Zheng may one day be able to do that to top players as well. But in addition to facing a peak version of Sabalenka, Zheng struggled to handle the nerves of her first Grand Slam final at the end of a tournament where Sabalenka was the only player the 12th-seeded Zheng faced in the top 50.

Sabalenka figured to be a whole different level of foe, and she was.

She became the first woman to woman to win back-to-back Australian Open titles since 2013. Sabalenka, like Victoria Azarenka is from Belarus. It is a country whose players have had to navigate a tenuous position in tennis since Russia — with support from Belarus — invaded Ukraine in 2022. With the exception of tournaments in Great Britain, players from Russia and Belarus have been allowed to continue competing, but not under their flags or in team competitions and symbols of their country are prohibited in the sport.

Sabalenka, who lives mainly in Miami, has been pressured repeatedly to come out against the war, something that can be dangerous for anyone who still has family living in Russia or Belarus. She finally broke her silence on the issue in Paris last year at the French Open following multiple confrontations with a reporter from Ukraine, after which she skipped two post-match news conferences.

“I don’t support war, meaning I don’t support Alexander Lukashenko right now,” she later said, referring to the president of Belarus.

Sabalenka had been supportive of Lukashenko in the past, appearing in a now notorious video with him at New Year’s Eve celebration before the invasion but long after Lukashenko had crushed an opposition movement accusing him of rigging an election to retain power.

It was the start of a tumultuous summer for Sabalenka. She lost from match point in the semifinals at that French Open, then lost a one-set lead in the semifinals of Wimbledon, then did so again in the finals of the U.S. Open.

Sabalenka said Saturday that the loss to Gauff pushed her to try to make improvements in her game.

Anton Dubrov, her coach, said they spent the fall and the off-season trying to develop additional weapons to give her a fallback plan if her aggressive strategy of smacking balls through the court went awry.

“We were trying to find a way we can still be able to play our style even if you’re not playing the best,” Dubrov said on Saturday. “We try to work more on the volley side and drive volley to go more to the net. Just push yourself to go more in front because if you cannot play on the baseline, if you cannot hit the winners from the baseline, as usual, you can find some other ways.”

With the help of her performance coach, the wisecracking Jason Stacey, they have also tried to keep the atmosphere around the team light and playful.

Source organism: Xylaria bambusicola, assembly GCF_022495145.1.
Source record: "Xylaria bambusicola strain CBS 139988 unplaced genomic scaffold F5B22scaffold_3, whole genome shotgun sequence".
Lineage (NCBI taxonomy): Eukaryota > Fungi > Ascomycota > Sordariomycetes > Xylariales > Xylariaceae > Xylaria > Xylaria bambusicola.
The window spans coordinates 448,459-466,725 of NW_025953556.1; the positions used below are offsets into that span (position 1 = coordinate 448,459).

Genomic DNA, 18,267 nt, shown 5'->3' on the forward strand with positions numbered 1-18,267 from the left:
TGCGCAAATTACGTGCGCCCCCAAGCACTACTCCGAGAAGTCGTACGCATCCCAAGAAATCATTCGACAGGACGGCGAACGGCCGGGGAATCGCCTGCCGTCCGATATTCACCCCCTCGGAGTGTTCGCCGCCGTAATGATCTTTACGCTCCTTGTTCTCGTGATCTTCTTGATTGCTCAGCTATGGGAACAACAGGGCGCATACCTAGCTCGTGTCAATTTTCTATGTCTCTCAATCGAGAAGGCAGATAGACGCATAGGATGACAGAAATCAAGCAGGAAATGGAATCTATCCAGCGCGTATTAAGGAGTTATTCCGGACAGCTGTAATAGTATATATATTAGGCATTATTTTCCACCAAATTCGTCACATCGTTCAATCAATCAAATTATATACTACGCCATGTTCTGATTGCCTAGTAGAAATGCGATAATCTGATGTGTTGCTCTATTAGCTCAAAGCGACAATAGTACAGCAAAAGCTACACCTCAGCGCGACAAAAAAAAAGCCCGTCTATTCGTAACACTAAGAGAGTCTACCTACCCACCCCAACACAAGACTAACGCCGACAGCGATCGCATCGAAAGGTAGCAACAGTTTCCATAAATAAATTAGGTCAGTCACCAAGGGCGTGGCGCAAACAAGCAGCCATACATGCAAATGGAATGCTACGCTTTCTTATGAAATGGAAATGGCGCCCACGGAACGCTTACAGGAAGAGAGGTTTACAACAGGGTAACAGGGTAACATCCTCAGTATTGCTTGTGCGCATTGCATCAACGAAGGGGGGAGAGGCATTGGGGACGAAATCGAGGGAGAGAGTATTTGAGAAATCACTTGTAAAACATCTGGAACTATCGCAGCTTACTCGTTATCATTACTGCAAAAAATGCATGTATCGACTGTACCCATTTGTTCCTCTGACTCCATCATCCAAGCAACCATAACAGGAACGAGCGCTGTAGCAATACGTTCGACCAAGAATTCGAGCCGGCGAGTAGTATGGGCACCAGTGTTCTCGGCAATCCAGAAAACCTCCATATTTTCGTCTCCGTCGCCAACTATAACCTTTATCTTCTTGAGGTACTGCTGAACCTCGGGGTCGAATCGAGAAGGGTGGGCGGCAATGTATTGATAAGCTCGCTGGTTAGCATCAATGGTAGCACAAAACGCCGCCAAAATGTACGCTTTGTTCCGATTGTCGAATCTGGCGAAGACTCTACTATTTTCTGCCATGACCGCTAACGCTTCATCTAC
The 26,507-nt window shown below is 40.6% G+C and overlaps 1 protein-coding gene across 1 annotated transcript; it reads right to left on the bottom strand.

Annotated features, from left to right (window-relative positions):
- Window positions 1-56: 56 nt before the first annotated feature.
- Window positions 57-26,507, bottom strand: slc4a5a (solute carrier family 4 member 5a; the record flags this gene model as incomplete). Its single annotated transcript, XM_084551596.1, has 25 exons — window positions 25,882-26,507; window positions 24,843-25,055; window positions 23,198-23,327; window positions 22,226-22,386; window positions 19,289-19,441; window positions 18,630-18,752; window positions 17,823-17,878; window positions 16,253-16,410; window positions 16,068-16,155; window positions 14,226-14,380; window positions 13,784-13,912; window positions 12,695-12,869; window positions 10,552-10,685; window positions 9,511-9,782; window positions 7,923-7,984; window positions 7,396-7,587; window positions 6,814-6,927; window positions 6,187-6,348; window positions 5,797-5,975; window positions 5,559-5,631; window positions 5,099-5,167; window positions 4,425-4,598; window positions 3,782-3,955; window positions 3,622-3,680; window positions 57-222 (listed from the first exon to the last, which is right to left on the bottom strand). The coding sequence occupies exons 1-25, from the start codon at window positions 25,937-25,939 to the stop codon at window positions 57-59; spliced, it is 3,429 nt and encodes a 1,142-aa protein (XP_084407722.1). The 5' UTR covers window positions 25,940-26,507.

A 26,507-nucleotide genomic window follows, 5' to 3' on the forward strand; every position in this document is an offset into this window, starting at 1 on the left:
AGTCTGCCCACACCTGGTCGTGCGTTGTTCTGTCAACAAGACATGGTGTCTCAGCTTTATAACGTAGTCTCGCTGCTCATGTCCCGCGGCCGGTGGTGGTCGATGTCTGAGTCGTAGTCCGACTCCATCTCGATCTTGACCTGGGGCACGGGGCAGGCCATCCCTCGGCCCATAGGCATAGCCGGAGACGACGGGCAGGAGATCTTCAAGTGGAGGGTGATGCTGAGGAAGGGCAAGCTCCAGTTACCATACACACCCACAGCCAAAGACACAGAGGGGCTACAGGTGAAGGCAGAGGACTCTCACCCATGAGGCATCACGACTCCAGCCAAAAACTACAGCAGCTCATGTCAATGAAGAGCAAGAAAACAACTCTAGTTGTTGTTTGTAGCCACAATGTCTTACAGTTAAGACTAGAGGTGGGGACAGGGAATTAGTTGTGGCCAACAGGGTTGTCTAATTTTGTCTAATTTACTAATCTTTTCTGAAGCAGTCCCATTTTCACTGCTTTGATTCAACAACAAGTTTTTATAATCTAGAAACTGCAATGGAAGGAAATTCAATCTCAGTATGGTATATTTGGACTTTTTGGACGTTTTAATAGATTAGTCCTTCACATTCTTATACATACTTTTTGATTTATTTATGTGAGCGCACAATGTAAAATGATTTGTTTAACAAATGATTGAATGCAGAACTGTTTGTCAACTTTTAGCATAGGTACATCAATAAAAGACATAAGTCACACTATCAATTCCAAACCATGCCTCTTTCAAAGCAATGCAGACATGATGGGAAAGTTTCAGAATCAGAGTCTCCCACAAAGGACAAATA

The past two weeks, Sabalenka has taken both approaches to new levels. In so many matches and once again on Saturday, she moved forward in the court and finished points even when she was playing just fine from the baseline, taking time away from Zheng and Gauff and everyone else she toppled.

In the warm-up and training rooms on the lower levels of Melbourne Park, she wrestled with Stacey and Dubrov over possession of medicine balls, and showed off her flexibility by taking a cup off Stacey’s head as he stood upright with a roundhouse jujitsu kick.

On match days she signed his bald scalp with a black marker, and wrote Stacey’s name on his ears in case he got lost. The more goofing around, the better.

“It’s very important,” Stacey said. “Just from an emotional standpoint, from a neurological like, more neuroscience-based, how our brains work and just having those, those times to just, I mean, people learn better and they pay more attention and they’re a bit more fresh, they might have a little bit of fun. You have a bit of creativity.”

Sabalenka said all the playtime helped her stay focused on the court.

“Keep it simple, keep it fun,” she said.

For now, no one is going to accuse Sabalenka of playing all that creative a style of tennis or not having moments when her mind can become frayed. But lately, tennis for her has been about little more than hitting the ball hard, and if that doesn’t work, hitting harder, and if that doesn’t work, hitting it hard while it’s still floating in the air close to the net. Sabalenka rarely sees a ball she does not want to pummel.

After two weeks of having her way with the field that ended with her raising big silver trophy, she has little reason to think she needs to do anything else. She’s having plenty of fun.

(DAVID GRAY/AFP via Getty Images)